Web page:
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Concho sells Permian assets to Houston’s Spur Energy for $925M

Houston Chronicle: By Jordan Blum - Published 8:37 am CDT, Tuesday, September 3, 2019 Midland’s Concho Resources said Tuesday it will sell its more mature Permian Basin assets in New Mexico for $925 million to the Houston startup Spur Energy Partners. Concho, which has struggled financially of late, will use the funds to cut down on debt and initiate a share buyback program to help appease Wall Street, while Spur Energy will keep building its foothold in the Permian’s northwestern shelf, which is outside of the booming Delaware Basin in New Mexico. Concho said it’s starting a share repurchase effort of up to $1.5 billion to help boost the company’s stock. The sale includes about 100,000 gross acres producing 25,000 barrels of oil equivalent a day. Concho will keep its large presence in the Delaware Basin in New Mexico. Read...

A Well-Kept Secret: The US Has Become an ‘Energy Superpower’

CBN.com: 08-13-2019 - Heather Sells   PERMIAN BASIN, Texas – Many Americans don’t know that over the last few years the US has become an energy super-power and that much of the growth comes from a remote region in Texas that you’ve probably never heard of. 20 years ago, big oil was pulling out of the Permian Basin. Today it’s the reason the US is the top oil and gas producing country in the world. Todd Staples, the president of the Texas Oil and Gas Association, is only too happy to talk about what’s happening here. Read...

Drilling Down: Pioneer’s big bet on the Midland Basin

Houston Chronicle: By Sergio Chapa - Updated 5:00 am CDT, Monday, August 12, 2019 Irving oil company Pioneer Natural Resources is betting on its leases in the eastern end of Permian Basin. Pioneer filed for eight drilling permits over the past week to develop horizontal wells on seven leases split between Midland and Upton counties. Located in an area of the Permian known as the Midland Basin, the wells target the Spraberry formation down to depths of 10,531 feet. During a recent investors call, Pioneer Natural Resources Chief Executive Scott Sheffield said the western end of the Permian, known as the Delaware Basin, is being drilled “too aggressively.” Read...

Western Midstream names new leadership to “grow alongside Occidental” following acquisition

WorldOil.com - 8/9/2019 HOUSTON - Western Midstream Partners (WES) announced that Michael P. Ure has been named president & Chief Executive Officer and Craig W. Collins has been named senior vice president & Chief Operating Officer of WES. Mr. Ure previously served as Senior Vice President of Business Development for Occidental and Mr. Collins is returning to WES having previously served as senior vice president & Chief Operating Officer of its predecessor, Western Gas Partners, LP from 2017 to 2018. Mr. Ure and Mr. Collins are succeeding Robin H. Fielder and Gennifer F. Kelly, respectively, in connection with the recently completed acquisition of Anadarko by Occidental. Jaime R. Casas, senior vice president, chief financial officer & treasurer, and John D. Montanti, vice president, general counsel & corporate secretary, will remain in their current positions. “Occidental sees great value and opportunity in the excellent WES asset base and is committed to value-enhancing opportunities for both companies,” said Vicki Hollub, president and CEO of Occidental. Read...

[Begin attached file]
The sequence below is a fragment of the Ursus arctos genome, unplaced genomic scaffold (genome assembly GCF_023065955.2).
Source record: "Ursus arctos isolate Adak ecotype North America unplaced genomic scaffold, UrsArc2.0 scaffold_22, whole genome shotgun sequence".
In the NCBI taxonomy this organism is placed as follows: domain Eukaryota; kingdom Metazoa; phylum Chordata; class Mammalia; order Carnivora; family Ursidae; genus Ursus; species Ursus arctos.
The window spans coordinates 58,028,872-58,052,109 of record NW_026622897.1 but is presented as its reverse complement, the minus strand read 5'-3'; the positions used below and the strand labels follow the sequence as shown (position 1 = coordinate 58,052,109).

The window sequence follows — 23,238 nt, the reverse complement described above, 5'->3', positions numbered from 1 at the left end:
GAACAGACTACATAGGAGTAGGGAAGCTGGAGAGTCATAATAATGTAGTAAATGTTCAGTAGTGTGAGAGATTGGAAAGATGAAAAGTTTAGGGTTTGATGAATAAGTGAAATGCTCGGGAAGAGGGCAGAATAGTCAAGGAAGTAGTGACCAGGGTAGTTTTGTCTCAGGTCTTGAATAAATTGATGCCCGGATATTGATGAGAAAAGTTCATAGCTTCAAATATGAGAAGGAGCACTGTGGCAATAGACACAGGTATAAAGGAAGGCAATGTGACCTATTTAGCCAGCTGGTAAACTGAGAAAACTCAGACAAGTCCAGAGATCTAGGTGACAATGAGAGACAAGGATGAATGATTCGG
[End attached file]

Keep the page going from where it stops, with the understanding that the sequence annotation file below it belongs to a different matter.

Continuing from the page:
New laws could pump billions of dollars into Permian Basin’s rapidly growing water recycling industry

Houston Chronicle - Business / Energy: Sergio Chapa Aug. 2, 2019 Whether by pipeline tanker, truck or hose, more water is moving around the arid Permian Basin than crude oil at any given moment. Water has become the lifeblood of the modern energy industry with hydraulic fracturing using high-pressured slurry of water, sand and chemicals to unlock oil and gas from shale formations in Texas and across the country. In the arid Permian Basin, the nation’s most productive oil field, drilling and fracking operations consume more than 195 million gallons of water per day in West Texas and southeastern New Mexico — enough water to fill nearly 300 Olympic-sized swimming pools. All this has made water and water management in the Permian a big business that’s only expected to get bigger, following the recent enactment of three laws in Texas and New Mexico, the two states encompassing the sprawling oil basin. The laws, which essentially clarify water rights issues and encourage the reuse of water, could pump billions more dollars of investment into the region’s rapidly growing water recycling industry. Read...

Permian Needs $9 Billion Worth of New Wells—But Not for Crude

Blloomberg-Business-By David Wethe - July 29, 2019, 9:47 AM EDT As much as $9 billion will be needed over the next decade just to throw away dirty water in the world’s busiest shale field, according to Raymond James & Associates Inc. The scale of the challenge is mind-boggling: drillers typically pump 30 Olympic-sized swimming pools of water into an oil well to fracture the surrounding rocks. In return, as much as 10 barrels come rushing back out for every one barrel of crude, Raymond James analyst Marshall Adkins said in a note to clients on Monday. Given that recycling efforts aren’t robust enough to handle the 17.5 million barrels of dirty water produced DAILY in the Permian Basin of West Texas and New Mexico, oil companies have to do something else with all that salty slurry, Adkins said. After all, so-called produced water is 10 times saltier than seawater and can be tainted with heavy metals and radioactivity. “Most investors are simply unaware of the fact that as crude production grows, produced ‘dirty’ water grows even faster,” he wrote. “As the Permian Basin shifts further into manufacturing mode, the water growth we project will create the need for nearly 1,000 additional salt water disposal wells by 2030.” Read...